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Will Centre succumb to pressure of rising prices and allow wheat import?

By Sanjeeb Mukherjee
June 13, 2024 13:31 IST
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During the last few weeks, the Indian wheat market has been all agog with talk of an imminent relaxation in import norms to allow the country to import the grain — after a gap of six years — to cool the prices down.


Photograph: Ajay Verma/Reuters

The required numbers in the buzz vary from 2 million tonnes to 4 million tonnes, depending on how one perceives the market to behave in the coming months.

At present, India, the world’s second largest wheat producer, imposes an effective import duty of around 44 per cent on the grain.


The import buzz has been triggered by a drop in state procurement, which for the third consecutive year has stayed below the official target of 30 million to 32 million tonnes.

Some traders believe that when imports begin to descend on the market, they will not only lower the prices for the domestic processing industry but also compel hoarders to liquidate their stocks.

Wheat prices in the open market are much higher than the state-mandated minimum support price, or MSP, of ~2,275 a quintal.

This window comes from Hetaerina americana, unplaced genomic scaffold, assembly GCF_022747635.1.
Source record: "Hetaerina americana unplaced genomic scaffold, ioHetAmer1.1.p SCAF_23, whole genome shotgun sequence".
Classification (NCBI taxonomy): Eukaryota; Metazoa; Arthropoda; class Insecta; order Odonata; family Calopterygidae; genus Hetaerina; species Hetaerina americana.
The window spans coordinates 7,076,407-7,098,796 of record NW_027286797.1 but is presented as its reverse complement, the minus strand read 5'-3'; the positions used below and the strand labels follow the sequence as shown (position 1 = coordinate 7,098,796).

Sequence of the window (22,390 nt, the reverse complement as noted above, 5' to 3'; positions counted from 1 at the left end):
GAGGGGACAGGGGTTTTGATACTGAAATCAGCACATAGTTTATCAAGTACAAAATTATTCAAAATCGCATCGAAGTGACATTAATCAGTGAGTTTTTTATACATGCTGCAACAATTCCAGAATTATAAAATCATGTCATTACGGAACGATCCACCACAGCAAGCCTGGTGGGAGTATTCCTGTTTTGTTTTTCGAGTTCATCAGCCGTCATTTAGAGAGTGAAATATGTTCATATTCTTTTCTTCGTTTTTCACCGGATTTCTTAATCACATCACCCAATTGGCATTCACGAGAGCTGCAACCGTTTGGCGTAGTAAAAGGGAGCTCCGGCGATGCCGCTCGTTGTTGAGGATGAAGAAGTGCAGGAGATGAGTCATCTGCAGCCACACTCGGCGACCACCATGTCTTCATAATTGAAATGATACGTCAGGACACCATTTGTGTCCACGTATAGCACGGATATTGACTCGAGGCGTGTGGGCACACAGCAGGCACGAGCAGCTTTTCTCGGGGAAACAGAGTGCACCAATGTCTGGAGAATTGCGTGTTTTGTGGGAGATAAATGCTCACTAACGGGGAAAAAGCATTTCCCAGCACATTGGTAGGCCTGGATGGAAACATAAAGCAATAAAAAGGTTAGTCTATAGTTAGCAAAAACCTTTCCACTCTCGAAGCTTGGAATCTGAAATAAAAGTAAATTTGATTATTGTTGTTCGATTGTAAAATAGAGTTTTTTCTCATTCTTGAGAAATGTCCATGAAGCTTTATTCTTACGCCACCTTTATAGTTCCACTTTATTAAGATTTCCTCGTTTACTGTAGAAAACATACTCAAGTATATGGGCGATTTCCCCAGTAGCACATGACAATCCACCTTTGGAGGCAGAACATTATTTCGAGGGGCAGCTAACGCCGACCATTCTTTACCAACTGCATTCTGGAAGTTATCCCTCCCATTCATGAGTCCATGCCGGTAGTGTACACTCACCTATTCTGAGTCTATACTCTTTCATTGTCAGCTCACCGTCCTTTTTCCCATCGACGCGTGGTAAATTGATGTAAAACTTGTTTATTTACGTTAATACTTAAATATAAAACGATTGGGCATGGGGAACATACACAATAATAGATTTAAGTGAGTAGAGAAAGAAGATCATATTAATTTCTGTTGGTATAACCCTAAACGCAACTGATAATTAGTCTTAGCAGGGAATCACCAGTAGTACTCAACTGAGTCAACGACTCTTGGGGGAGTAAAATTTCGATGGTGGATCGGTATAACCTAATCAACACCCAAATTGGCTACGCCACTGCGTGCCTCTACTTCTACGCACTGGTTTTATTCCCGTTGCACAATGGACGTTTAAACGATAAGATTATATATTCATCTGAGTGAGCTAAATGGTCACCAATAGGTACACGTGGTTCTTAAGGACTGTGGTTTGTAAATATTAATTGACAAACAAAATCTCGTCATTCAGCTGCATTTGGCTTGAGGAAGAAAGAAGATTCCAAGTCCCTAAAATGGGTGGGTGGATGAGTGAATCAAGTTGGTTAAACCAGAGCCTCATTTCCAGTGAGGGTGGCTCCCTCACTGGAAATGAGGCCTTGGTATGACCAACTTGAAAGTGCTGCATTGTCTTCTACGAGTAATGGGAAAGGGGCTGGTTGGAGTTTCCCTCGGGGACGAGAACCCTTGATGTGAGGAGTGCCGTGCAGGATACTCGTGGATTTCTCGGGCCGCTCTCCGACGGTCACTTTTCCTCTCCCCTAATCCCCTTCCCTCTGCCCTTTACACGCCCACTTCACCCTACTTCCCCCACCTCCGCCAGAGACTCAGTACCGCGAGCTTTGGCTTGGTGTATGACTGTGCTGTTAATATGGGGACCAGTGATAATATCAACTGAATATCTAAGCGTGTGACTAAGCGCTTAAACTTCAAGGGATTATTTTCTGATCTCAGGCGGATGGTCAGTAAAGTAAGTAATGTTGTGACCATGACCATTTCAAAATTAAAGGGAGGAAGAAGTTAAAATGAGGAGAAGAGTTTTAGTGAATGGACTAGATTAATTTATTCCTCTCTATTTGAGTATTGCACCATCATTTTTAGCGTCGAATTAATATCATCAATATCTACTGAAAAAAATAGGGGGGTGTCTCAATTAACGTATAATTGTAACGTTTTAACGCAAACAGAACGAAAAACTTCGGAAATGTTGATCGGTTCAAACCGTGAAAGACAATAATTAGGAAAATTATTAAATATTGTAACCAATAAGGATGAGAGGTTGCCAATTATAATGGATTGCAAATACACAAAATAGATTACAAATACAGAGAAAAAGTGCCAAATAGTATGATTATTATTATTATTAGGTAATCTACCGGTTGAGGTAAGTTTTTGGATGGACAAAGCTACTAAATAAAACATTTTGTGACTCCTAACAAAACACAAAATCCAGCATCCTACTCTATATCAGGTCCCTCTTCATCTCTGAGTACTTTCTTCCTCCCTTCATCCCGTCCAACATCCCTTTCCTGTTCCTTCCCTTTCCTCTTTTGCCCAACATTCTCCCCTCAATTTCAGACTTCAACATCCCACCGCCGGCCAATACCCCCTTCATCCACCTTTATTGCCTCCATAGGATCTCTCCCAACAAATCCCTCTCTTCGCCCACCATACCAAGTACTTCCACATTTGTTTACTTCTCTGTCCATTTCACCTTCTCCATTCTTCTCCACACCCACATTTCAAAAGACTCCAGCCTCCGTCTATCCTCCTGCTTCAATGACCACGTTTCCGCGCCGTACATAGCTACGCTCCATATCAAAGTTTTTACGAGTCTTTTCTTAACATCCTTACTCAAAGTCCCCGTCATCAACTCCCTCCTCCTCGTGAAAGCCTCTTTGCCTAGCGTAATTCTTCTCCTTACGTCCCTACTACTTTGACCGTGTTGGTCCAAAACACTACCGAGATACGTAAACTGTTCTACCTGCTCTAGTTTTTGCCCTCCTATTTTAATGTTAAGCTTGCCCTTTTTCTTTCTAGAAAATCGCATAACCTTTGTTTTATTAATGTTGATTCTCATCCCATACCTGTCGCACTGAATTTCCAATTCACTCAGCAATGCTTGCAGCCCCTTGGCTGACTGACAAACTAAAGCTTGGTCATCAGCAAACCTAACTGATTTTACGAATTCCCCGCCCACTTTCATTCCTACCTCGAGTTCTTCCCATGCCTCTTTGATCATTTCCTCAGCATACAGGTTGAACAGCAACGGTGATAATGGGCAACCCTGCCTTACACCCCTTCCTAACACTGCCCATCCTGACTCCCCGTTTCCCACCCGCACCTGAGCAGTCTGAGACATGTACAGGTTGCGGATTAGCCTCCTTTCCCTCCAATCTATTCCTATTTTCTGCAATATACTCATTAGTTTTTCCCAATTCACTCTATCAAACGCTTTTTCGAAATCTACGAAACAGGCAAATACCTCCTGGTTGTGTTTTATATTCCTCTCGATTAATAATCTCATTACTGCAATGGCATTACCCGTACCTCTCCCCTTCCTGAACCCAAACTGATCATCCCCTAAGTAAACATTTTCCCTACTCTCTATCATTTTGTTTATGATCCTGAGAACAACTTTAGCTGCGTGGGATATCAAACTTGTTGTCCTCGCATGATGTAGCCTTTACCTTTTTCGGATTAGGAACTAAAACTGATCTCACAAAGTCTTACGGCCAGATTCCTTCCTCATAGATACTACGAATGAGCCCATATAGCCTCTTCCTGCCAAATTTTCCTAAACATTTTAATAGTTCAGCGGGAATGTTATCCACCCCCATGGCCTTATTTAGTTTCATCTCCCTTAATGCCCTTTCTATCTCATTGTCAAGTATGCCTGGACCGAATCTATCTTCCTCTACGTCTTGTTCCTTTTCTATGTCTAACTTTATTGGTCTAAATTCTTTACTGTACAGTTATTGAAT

In fact, in some markets of Madhya Pradesh, wheat prices were ruling closer to ~3,000 a quintal a few weeks back.

This unprecedented rise in open market rates and rumors that farmers and big traders are holding on to their wheat crop in expectation of further price increases might be forcing the government to rethink the need for imports.

Currently, wheat attracts an effective import duty of close to 44 per cent and Traders say if the import duty is reduced or abolished altogether, at least 2 million tonnes of the grain can come through the southern ports in the next few months.

The big question here is, are the imports required?

No cause for panic

A section of traders says the situation does not warrant any panic reaction because the market – both for the private traders as well as in government warehouses – is better supplied as compared to last year.

Official wheat procurement in 2024-25 (FY25) is expected to be around 27-28 million; it already surpassed last year’s level a few days back.

This effectively means that compared to last year, wheat purchases for the Central Pool will be higher in the current financial year.

Assuming that the official purchases are indeed 27-28 million tonnes, and if the wheat supply for the public distribution programme is maintained at 17-18 million tonnes, it would effectively mean that around 8.5 million tonnes of wheat will be available for open market operations in FY-25 (assuming 7.5 million tonnes is kept aside as the closing stock of FY25).

Last year, the government pumped in close to 10 million tonnes of wheat from its inventories to cool down prices through the Open Market Sale Scheme (OMSS) and ad-hoc allocation.

This year, it would have nearly 8.5 million tonnes to intervene in the market through the above mentioned options.

This is where the need for imports might come into play: To cool down prices.

Rising supply